H/T Bishop Hill for this Climate Wars essay by Pointman:
The problem the alarmists had, was that there was never anything substantial to hit back at. They had the equivalents of the big guns and the massive air support but there never was a skeptic HQ to be pounded, no big central organisation, no massed ranks of skeptic soldiers or even any third-party backing the resistance. Every one of the skeptics was a lone volunteer guerilla fighter, who needed absolutely no logistical support of any kind to continue the fight indefinitely. The alarmists never understood this, preferring to think that there simply had to be some massive hidden organisation orchestrating the resistance. While they wasted time and effort attacking targets that only existed in their head, each of the guerillas chewed on them mercilessly in their own particular way.
The closest thing they had to a target were the skeptic blogs but these were invulnerable, because they weren’t owned or funded by anyone and were run by unpaid volunteers. The best they could do was vilify the bloggers and send occasional waves of trolls to disrupt the debates, which gradually but inexorably tore the heart out of the pseudo-science, which underpinned global warming.
As ever, it translates almost word for word to the Tobacco Wars. The difference maybe is that Pointman seems to think that the climate sceptics have “won”, while I doubt that anyone in the Tobacco Wars would say that we’ve won too. In fact I think Pointman is a bit too optimistic about the success of the climate sceptics. For as far as I can see, the climate orthodoxy is rolling on regardless, as if there weren’t any sceptics at all.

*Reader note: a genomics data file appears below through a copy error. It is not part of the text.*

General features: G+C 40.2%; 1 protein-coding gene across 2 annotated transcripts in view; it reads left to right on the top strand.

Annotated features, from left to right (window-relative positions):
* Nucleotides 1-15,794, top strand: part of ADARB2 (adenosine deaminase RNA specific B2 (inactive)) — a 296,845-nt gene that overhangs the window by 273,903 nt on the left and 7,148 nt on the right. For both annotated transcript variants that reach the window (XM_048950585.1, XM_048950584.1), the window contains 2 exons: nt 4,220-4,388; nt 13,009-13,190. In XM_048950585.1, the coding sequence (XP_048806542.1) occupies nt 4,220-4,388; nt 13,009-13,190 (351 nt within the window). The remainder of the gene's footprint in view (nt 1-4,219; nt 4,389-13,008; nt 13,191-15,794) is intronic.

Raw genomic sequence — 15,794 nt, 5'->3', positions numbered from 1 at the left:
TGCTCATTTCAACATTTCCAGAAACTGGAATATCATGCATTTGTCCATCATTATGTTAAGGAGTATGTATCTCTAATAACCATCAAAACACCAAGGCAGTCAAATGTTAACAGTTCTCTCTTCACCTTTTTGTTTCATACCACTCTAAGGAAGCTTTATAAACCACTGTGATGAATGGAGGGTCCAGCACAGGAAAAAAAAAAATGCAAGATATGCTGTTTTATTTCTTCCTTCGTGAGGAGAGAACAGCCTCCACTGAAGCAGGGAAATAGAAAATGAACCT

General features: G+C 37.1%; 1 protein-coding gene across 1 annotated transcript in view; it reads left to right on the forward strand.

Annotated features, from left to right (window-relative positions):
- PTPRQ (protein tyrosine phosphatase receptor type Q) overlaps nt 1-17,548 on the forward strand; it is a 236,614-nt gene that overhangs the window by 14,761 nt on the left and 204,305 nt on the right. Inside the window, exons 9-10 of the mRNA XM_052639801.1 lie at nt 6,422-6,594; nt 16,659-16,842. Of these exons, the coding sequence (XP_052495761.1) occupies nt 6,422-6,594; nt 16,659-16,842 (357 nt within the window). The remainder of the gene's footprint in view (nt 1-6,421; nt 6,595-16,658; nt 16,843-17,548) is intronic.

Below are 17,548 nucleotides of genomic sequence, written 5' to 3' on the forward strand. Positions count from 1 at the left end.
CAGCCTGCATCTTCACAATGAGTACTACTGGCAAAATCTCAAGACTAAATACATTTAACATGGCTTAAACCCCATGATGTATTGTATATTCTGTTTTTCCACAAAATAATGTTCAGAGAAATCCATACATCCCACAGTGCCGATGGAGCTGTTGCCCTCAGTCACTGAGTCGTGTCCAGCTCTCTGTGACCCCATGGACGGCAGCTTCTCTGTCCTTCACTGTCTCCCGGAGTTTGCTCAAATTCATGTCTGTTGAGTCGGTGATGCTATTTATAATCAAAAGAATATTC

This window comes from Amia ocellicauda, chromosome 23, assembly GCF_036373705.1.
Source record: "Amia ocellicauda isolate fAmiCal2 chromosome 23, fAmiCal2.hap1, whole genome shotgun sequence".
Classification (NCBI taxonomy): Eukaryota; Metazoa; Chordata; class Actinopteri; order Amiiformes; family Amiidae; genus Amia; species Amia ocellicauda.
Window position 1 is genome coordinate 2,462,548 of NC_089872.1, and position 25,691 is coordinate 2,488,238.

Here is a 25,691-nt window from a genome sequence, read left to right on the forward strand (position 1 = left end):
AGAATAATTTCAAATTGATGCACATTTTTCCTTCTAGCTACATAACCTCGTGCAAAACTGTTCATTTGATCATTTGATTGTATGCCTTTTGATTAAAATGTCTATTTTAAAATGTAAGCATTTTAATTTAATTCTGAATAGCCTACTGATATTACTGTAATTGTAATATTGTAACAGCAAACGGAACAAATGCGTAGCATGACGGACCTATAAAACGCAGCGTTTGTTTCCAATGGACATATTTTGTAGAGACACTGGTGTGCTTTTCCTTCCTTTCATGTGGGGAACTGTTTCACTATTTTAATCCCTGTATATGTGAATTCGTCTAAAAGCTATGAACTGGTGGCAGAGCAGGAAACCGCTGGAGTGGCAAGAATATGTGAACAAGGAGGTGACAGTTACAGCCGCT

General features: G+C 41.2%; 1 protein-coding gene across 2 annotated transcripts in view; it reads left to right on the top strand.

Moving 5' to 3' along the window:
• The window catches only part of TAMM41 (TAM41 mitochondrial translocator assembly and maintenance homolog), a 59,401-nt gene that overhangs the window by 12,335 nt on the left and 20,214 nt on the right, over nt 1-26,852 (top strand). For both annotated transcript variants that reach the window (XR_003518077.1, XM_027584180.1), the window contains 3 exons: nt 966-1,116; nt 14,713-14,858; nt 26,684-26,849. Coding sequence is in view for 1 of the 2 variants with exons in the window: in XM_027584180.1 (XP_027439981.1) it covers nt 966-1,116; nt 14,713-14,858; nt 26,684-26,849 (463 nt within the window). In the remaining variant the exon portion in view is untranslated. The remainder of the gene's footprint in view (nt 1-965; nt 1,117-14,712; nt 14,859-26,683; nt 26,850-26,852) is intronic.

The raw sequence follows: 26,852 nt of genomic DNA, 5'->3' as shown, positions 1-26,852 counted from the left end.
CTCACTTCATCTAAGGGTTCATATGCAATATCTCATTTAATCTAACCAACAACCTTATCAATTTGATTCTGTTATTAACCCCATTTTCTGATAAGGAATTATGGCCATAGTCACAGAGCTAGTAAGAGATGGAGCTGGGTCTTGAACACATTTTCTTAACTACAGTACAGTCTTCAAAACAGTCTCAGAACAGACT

In the Tobacco Wars, in 2005 the general staff at Tobacco Control (H/T Rose) weren’t inclined to declare victory:
After achieving breathtaking successes in securing state and local restrictions on smoking in public places and restricting youth access to tobacco products, the tobacco movement faces difficult decisions on its future strategic directions. The thesis of this article is that the tobacco control movement is at a point of needing to secure its recent successes and avoiding any public retrenchment. …
there is an inevitable tendency to say “we’ve won”…
The paper argues the case for, among other things, consolidating successes, maintaining a volunteer grass-root base, and pushing for voluntary non-smoking policies.
Seven years on, I’m not sure what’s left of the grass-root antismoking base. Tobacco Control appears now to be a fully professional army, mostly funded by smokers’ taxes. And since when is anything voluntary with Tobacco Control these days? The sledgehammer of the law is their first and last resort. And instead of consolidating on their successes, they’ve gone pushing for further bans. On tobacco displays and packaging, on outdoor and in-car and even home smoking. They’ve even begun to diversify into anti-alcohol and anti-fast-food campaigns.
To me, it all looks like over-reach. Success has gone to their heads. They think they can’t lose. They’re like some ‘liberating’ army that doesn’t know when to stop, but just keeps steamrollering onward, and committing terrible atrocities in the process.
Yet they still think they’re the Good Guys, when for growing numbers of people they’ve become the Bad Guys, as they bludgeon entire populations into conformity, careless of people’s personal choices. Resistance is mounting to the monster that Tobacco Control has become, now that its fanaticism is becoming ever more apparent.
One thing’s for sure. They’ve lost the moral high ground. It fell out of the window with Elena Brennan, and was evicted along with (the late) 97-year-old Jane O’Grady. Even some doctors can see their wanton, wicked, cruelty.